Breaking a lease is generally looked down upon. Signing a contract means giving your word that you’ll fulfill your end of it.
Nonetheless, what happens when unforeseen events occur and plans go awry so you break your lease?
This article will provide you with all the important information regarding the laws in Florida on breaking a lease. Remember that both tenants and landlords exercise rights and responsibilities. It’s important to check that each party’s law-given rights are respected.
Breaking a lease can make renting another property more difficult for tenants. Unless there's an early termination clause that allows you to break your lease without penalty, a lawsuit, bad credit score, and negative landlord reference can appear on your record.
Even if your eviction is justifiable, a landlord is not permitted to:
The landlord must follow the proper guideline for an eviction. Sending the correct eviction notices is part of it. For example, the landlord must send a 3-day written notice to tenants who are unable to make the rent payment on the due date.
This would instruct the tenant to pay the rent within 3 days or move out of the property. If there’s a violation, a 7-day notice to cure is sent to the tenant. If the tenant refuses to fix the violation within the prescribed time, he or she must move out of the rental property in Jacksonville, Florida.
The Florida landlord-tenant laws instruct landlords to give sufficient notice to tenants. In situations of non-payment of rent, a 3-day notice must be provided to give ample time for the tenant to pay the due rent or move out. If a tenant refuses to leave after 3 days then the landlord can file for an eviction lawsuit.
If a tenant engages in illegal activity, Florida’s rental laws allow the landlord to provide the tenant with a 7-days’ unconditional quit notice. There are no compromises to fix this particular lease issue so the tenant is left with no other option but to move out of the property. To break a lease does not count in this case. Instead, it's an eviction.
A rental unit must comply with the building, housing, or health codes set by the laws in Florida. Otherwise, a tenant can break a lease.
The landlord must exercise consistent maintenance to ensure that their rental property’s foundation and structural parts are in excellent condition. It must be safe and able to support normal forces and loads. Aside from that, a landlord is also tasked to maintain the plumbing system. This will prevent lease-breaking on top of maintaining the property.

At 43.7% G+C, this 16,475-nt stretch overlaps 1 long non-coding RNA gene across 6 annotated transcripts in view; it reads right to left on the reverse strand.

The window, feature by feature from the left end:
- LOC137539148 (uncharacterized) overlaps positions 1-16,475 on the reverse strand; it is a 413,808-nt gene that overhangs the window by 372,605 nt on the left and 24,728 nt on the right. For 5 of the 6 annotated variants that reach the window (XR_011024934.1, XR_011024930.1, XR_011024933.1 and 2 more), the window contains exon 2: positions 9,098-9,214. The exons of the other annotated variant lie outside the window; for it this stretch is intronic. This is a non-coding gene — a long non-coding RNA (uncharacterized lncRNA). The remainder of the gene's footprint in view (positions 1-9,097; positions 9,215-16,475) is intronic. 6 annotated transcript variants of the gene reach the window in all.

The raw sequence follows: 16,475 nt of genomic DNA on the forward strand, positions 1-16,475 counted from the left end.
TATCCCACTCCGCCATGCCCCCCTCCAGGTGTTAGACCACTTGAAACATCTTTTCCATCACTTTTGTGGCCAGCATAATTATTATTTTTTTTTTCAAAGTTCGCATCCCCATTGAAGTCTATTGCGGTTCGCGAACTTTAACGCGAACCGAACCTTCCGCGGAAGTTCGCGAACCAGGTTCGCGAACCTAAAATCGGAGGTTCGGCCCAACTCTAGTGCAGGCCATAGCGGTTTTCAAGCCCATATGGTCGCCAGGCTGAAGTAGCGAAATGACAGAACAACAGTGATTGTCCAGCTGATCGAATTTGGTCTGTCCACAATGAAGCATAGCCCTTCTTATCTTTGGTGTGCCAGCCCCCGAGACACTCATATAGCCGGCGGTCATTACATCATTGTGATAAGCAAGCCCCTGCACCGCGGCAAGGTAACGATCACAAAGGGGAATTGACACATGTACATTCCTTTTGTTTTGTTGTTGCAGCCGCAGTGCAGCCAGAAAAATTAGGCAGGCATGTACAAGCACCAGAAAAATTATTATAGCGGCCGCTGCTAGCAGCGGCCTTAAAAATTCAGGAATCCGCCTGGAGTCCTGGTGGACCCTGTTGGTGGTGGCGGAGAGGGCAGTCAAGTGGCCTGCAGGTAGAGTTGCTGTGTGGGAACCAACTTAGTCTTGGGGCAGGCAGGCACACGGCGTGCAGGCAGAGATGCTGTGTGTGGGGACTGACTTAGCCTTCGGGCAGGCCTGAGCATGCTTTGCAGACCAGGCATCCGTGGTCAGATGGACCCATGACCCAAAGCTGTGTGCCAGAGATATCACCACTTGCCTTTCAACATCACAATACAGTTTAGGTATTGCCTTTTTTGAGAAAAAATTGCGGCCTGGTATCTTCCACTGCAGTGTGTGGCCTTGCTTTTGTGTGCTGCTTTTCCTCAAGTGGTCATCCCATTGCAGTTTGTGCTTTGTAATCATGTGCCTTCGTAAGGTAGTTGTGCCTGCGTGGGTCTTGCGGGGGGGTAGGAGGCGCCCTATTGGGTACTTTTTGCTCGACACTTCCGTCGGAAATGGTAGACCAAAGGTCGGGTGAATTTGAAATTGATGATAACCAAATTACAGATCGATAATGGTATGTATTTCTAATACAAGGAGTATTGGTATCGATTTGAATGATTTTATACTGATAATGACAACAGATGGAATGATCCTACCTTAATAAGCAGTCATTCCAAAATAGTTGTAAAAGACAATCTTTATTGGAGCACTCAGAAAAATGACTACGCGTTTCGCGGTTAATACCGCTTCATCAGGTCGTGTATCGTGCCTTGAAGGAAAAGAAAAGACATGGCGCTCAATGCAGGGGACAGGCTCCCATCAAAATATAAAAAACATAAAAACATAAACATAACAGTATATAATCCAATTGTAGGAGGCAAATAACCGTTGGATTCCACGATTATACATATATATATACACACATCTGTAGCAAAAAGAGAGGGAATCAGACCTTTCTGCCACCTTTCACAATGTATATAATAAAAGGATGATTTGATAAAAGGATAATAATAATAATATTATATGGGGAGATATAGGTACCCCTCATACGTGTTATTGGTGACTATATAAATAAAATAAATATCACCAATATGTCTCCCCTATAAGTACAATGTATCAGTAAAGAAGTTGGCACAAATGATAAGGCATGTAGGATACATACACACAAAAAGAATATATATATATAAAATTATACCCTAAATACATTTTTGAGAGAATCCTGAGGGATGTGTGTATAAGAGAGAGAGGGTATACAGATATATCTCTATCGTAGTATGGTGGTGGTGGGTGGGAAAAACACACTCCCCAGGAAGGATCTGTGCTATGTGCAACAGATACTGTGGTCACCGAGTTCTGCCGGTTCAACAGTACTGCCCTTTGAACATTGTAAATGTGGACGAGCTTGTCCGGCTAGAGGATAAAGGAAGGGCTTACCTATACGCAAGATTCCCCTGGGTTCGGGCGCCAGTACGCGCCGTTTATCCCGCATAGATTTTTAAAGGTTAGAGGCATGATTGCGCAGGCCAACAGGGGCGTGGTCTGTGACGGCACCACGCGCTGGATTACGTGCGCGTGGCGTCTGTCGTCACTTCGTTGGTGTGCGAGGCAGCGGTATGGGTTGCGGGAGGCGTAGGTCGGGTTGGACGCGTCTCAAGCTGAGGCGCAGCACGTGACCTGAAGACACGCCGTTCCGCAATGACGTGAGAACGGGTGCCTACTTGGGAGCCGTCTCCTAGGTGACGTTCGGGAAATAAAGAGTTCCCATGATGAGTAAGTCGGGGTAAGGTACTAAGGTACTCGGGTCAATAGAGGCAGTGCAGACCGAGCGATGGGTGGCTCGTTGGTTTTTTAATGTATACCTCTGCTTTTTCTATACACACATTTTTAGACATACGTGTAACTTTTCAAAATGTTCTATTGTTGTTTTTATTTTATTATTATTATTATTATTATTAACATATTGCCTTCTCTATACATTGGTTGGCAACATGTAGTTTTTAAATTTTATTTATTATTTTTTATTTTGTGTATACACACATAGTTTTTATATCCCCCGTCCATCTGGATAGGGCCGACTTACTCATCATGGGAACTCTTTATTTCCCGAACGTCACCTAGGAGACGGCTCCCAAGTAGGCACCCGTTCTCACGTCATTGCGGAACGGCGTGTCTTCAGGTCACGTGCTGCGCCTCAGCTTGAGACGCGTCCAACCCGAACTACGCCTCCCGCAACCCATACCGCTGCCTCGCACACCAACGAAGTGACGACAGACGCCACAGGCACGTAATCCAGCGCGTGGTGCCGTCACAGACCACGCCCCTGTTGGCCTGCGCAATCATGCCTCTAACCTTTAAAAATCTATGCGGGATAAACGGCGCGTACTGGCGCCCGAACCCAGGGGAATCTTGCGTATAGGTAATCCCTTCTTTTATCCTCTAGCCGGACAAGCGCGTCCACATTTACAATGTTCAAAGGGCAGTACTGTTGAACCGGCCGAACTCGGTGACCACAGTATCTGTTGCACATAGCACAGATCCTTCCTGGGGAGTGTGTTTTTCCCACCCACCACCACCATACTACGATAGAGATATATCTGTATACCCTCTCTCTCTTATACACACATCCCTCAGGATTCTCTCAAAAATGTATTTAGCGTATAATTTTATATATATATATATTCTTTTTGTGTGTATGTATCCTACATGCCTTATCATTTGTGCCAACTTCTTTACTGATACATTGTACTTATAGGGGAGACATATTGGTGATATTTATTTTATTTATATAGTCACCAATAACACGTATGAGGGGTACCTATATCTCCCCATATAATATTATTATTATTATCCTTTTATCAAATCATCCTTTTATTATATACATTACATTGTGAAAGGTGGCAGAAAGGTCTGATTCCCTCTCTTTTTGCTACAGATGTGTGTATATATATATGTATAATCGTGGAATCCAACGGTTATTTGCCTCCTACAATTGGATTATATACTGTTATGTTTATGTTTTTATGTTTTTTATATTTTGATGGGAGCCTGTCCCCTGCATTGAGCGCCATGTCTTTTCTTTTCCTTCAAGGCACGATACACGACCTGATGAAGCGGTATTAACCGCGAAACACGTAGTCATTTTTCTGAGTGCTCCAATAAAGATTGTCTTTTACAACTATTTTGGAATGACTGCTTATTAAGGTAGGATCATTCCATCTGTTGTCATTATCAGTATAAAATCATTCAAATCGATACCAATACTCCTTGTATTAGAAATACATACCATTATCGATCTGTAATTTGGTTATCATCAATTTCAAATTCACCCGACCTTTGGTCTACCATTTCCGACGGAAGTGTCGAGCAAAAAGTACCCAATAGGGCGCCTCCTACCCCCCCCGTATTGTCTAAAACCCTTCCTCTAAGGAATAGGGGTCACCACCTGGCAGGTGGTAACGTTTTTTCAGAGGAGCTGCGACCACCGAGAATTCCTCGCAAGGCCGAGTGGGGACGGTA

If a tenant is not given access to the rental unit due to the fact that the landlord changed the locks or passcodes, this is considered as harassment. They can legally break a lease for this. When the landlord disconnects their electricity and water sources, the tenant is permitted under Florida laws to stop fulfilling his or her obligations of the lease.
A tenant must be given a 12 hours notice before a landlord can enter the premises as respect to his privacy. If the landlord ignores this rule then the tenant can legally break the lease.
If a tenant is a Service Member/in active military duty, under Florida law, they can simply provide the landlord with a written notice. It should include a copy of deployment orders or a letter from the Service Member’s officer that gives information about the pending deployment.
The renter must also provide sufficient evidence that they will remain on active duty for the next 90 days in order to break the lease and no longer pay rent. Furthermore, these tenants must present proof that the lease was signed prior to engaging in active duty.
In Florida, the laws are landlord-friendly in the sense that a landlord can opt to re-rent their property or passively not exercise initiative to do so. In this case, the tenant bears the burden of meeting the rest of the payment for the entire leasing term. If the leasing condition stipulates that the landlord is entitled to paid damages or early termination notice, they can expect that to be granted.
One such example is if a Florida lease contains a 60-day notice period and 2 months of rent payment then the landlord can ask for these lease conditions to be met by the tenant.
When it comes to lease-breaking, it’s important to remember that everything is dependent on the landlord’s decision. If a tenant breaks a lease early, the landlord can still oblige them to pay the remainder of the rent for the months they won’t be occupying the unit.
This might be a considerable amount if the renter has only stayed for a short period of time. Their security deposit can cover a month or two, however, the landlord can still file a lawsuit against them if they don’t pay the remaining rent that the landlord is entitled to collect for the entire lease tenancy.
Before signing a lease in Jacksonville, Florida, the landlord should ensure that the tenant’s plan is to stay in the rental unit for the amount of time determined in the lease agreement. If a situation does occur and the lease must be broken, it’s vital for both the landlord and tenant to understand the process to avoid ending up on the wrong side of the law.
If you have specific questions on a lease or any other legal aspect, hire the services of a qualified Florida attorney. Alternatively, you can seek help from a knowledgeable property management company.
Please note that this blog should not be used as a substitute for legal advice from a licensed attorney in Florida. Laws frequently change, and this post might not be updated at the time of your reading. Please contact us for any questions you have in regards to this content or any other aspect of your property management needs.